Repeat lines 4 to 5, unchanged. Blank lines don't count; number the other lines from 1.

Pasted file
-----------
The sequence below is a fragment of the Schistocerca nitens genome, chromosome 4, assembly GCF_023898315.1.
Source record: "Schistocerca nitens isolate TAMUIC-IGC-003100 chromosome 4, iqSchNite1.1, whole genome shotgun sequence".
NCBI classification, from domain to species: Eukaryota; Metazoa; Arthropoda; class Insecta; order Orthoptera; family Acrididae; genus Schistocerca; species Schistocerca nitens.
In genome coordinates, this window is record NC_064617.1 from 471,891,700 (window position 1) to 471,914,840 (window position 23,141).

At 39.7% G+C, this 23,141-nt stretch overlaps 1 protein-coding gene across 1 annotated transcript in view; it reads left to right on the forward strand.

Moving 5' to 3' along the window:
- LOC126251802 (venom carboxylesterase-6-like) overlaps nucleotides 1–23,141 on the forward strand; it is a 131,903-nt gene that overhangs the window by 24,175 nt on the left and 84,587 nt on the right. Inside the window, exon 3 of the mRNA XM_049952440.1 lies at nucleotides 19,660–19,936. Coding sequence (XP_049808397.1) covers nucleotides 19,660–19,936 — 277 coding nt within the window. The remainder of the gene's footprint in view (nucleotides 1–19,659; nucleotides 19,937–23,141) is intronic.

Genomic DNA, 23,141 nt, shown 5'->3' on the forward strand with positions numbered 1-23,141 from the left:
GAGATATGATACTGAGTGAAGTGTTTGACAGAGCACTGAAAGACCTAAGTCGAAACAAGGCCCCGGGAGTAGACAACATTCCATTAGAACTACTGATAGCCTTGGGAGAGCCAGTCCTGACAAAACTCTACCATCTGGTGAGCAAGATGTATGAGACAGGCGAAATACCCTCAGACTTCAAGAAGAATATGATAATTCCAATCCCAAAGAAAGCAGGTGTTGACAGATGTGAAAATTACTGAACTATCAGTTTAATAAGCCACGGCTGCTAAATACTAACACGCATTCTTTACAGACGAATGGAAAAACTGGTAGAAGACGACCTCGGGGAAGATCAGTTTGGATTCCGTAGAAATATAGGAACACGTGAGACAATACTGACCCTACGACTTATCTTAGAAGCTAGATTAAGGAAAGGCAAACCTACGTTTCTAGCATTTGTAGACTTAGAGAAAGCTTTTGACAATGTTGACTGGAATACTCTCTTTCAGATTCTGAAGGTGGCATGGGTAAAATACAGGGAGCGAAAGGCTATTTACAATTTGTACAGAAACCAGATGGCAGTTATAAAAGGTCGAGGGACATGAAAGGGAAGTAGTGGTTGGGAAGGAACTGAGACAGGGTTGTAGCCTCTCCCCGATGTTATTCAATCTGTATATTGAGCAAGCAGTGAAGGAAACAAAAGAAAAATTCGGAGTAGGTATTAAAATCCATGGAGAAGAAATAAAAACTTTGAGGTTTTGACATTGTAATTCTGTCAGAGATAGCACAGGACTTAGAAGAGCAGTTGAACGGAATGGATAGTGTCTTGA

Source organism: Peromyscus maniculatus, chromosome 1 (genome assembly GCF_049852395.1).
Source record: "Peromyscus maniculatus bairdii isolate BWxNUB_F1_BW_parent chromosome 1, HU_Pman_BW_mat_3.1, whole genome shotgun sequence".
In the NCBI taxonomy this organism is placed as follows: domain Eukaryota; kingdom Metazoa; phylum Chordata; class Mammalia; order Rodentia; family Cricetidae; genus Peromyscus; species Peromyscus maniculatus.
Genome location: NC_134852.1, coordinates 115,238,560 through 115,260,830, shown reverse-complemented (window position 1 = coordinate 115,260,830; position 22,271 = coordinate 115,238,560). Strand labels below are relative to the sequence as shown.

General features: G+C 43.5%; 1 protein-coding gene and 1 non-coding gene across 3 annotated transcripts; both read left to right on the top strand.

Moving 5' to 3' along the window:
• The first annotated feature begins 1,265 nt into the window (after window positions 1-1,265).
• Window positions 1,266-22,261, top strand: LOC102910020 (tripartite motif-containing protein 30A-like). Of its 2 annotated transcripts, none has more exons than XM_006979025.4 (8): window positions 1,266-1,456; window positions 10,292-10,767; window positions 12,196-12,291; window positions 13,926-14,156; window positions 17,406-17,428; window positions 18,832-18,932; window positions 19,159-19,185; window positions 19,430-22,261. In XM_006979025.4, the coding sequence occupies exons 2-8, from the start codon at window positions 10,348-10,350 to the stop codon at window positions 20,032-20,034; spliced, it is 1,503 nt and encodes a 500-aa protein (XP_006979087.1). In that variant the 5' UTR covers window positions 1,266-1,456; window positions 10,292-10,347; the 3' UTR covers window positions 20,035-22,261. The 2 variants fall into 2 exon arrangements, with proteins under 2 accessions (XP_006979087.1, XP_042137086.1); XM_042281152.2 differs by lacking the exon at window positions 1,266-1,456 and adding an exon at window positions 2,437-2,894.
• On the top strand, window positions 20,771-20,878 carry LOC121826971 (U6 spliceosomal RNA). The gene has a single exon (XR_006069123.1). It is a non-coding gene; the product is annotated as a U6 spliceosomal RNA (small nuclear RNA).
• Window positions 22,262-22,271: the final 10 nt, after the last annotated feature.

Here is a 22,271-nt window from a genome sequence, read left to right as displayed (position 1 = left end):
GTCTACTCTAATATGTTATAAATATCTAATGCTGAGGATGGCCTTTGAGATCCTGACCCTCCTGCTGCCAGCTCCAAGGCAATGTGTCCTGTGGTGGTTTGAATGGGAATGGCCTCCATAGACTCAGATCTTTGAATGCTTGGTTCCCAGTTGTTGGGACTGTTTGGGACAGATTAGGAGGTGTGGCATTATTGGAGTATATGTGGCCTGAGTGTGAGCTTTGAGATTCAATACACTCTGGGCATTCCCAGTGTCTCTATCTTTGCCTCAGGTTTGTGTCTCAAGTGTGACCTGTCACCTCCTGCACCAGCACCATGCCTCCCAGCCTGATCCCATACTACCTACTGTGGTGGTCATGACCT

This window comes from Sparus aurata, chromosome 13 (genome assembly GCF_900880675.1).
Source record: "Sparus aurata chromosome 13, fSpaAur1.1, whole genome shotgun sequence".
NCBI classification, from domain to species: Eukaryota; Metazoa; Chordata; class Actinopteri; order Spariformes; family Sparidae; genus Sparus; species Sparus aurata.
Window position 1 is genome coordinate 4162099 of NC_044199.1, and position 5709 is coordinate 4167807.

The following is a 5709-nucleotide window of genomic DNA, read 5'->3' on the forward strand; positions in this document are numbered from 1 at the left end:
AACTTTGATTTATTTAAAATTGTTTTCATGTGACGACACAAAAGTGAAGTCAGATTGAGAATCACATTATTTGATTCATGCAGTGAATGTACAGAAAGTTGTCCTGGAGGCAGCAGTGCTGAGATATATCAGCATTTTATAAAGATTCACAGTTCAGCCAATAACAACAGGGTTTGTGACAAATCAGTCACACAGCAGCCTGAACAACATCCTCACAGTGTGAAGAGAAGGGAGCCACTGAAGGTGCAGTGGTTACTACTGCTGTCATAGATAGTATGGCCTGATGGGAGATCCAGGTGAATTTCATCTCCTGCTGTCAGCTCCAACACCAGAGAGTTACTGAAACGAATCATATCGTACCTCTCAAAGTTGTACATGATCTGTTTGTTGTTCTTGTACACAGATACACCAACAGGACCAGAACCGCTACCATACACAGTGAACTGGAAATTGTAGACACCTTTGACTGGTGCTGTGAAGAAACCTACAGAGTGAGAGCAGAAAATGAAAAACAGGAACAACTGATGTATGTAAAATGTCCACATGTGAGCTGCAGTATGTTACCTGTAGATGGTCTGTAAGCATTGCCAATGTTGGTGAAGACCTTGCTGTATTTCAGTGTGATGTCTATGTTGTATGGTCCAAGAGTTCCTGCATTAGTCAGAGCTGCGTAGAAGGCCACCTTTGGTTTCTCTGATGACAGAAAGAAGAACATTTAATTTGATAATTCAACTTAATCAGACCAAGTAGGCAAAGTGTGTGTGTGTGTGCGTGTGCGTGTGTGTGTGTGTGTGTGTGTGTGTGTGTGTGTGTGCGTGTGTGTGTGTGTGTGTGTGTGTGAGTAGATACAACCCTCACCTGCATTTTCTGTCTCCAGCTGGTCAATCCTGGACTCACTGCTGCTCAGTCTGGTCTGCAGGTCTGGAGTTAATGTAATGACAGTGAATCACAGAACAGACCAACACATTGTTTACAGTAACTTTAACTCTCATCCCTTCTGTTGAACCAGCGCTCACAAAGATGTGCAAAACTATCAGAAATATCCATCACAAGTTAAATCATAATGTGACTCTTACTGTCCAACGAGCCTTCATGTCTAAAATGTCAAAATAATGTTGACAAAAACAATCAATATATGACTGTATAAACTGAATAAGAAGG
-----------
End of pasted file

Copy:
In genome coordinates, this window is record NC_064617.1 from 471,891,700 (window position 1) to 471,914,840 (window position 23,141).

At 39.7% G+C, this 23,141-nt stretch overlaps 1 protein-coding gene across 1 annotated transcript in view; it reads left to right on the forward strand.